Washington Gov. Jay Inslee stuck up for Amazon on Twitter on Tuesday, following almost a week of public criticism of the company from the White House.
Washington Gov. Jay Inslee on Tuesday took to Twitter, President Donald Trump’s preferred medium, to stick up for Amazon after the president’s latest online critique of the Seattle company.
Trump has been blasting the company on the social media site for days, claiming the retailer was getting a sweetheart deal from the U.S. Postal Service, paying what he said were unfairly low taxes, and harming Main Street businesses.
Inslee, governor of Amazon’s home state, replied on Tuesday afternoon.
Tara Lee, a spokeswoman for Inslee, said the governor wanted to publicly show support for the company. She said she didn’t believe that the governor’s office had been in touch with Amazon’s policy and government affairs team since Trump’s recent criticism of the company began. Inslee had previously clashed with Trump over a variety of policies, including an in-person rebuttal to the president’s suggestion of arming teachers to prevent school shootings.
State officials are reluctant to publicly criticize Amazon or Washington’s other largest employers, including Boeing and Microsoft, in part out of fear of giving the behemoths cause to shift work elsewhere in search of a friendlier political climate. Amazon, which employs more than 45,000 at its Seattle headquarters and thousands more in distribution facilities in South King County and Pierce County, is currently seeking a second, “equal” headquarters site elsewhere in North America.
Amazon has been in Trump’s sights for almost two years, raising complaints that he often links to Chief Executive Jeff Bezos’ ownership of The Washington Post.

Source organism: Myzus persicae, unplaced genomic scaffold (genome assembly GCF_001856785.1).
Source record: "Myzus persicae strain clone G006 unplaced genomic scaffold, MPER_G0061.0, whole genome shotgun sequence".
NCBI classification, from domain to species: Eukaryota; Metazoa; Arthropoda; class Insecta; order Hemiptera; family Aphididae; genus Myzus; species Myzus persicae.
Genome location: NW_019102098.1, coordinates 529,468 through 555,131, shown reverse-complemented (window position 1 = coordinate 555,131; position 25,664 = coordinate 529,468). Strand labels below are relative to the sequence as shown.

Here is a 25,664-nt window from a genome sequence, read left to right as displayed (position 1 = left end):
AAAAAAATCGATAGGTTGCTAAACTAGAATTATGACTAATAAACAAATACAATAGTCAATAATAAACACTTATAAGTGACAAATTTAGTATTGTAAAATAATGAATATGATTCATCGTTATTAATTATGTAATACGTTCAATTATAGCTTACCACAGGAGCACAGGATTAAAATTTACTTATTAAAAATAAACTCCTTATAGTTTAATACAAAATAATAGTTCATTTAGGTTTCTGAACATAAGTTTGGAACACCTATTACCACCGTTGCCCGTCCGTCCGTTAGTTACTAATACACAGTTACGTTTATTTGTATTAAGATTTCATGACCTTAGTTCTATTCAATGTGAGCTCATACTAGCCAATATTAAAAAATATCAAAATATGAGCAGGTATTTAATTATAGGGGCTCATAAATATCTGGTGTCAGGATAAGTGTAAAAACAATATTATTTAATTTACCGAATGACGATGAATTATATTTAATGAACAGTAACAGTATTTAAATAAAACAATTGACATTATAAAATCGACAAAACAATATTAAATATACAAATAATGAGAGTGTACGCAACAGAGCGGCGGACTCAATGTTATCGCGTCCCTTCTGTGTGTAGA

But that ire turned into national business and political news in the last week, beginning with a report on Wednesday by Axios, a news website, quoting people who had spoken with the president who reported that he was “obsessed” with Amazon, and looking for ways to use tax or antitrust law to go after the company.
Trump essentially confirmed that report in the following days, posting to Twitter several times. White House officials, while they haven’t distanced themselves from the president’s comments, have said that there are no specific policies under discussion that would target Amazon.
Trump is far from the first to lodge a complaint about Amazon and its business practices. The company for years worked to avoid the sales taxes charged by brick-and-mortar rivals before reluctantly beginning to charge tax on items sold from its own inventory. More recently, Amazon has drawn scrutiny for the high-pressure working conditions in warehouses as well as white collar jobs in Seattle, and some academics charge that the company wields too much power in the marketplace and should be investigated on antitrust grounds.
But some observers say the president’s use of the bully pulpit to wage war on a specific business crossed a line.
“It’s inappropriate for government officials to use their position to attack an American company,” Neil Bradley, chief policy officer for the U.S. Chamber of Commerce business trade group, said this week, according to Reuters.
The U.S. economy relies on free enterprise and the rule of law, “whereby policy matters are handled through recognized policymaking processes,” he said. “The record is clear: Deviating from those processes undermines economic growth and job creation.”
Amazon shares, down 7 percent since the Axios report, climbed on Tuesday as investors shrugged off a critical tweet from Trump earlier that morning about the “many billions of dollars” that Amazon is costing the U.S. Post Office. The company’s stock ended trading up 1.5 percent at $1,392.05 a share, up 53 percent from a year earlier.
Amazon had no comment Tuesday on Inslee or Trump’s tweets.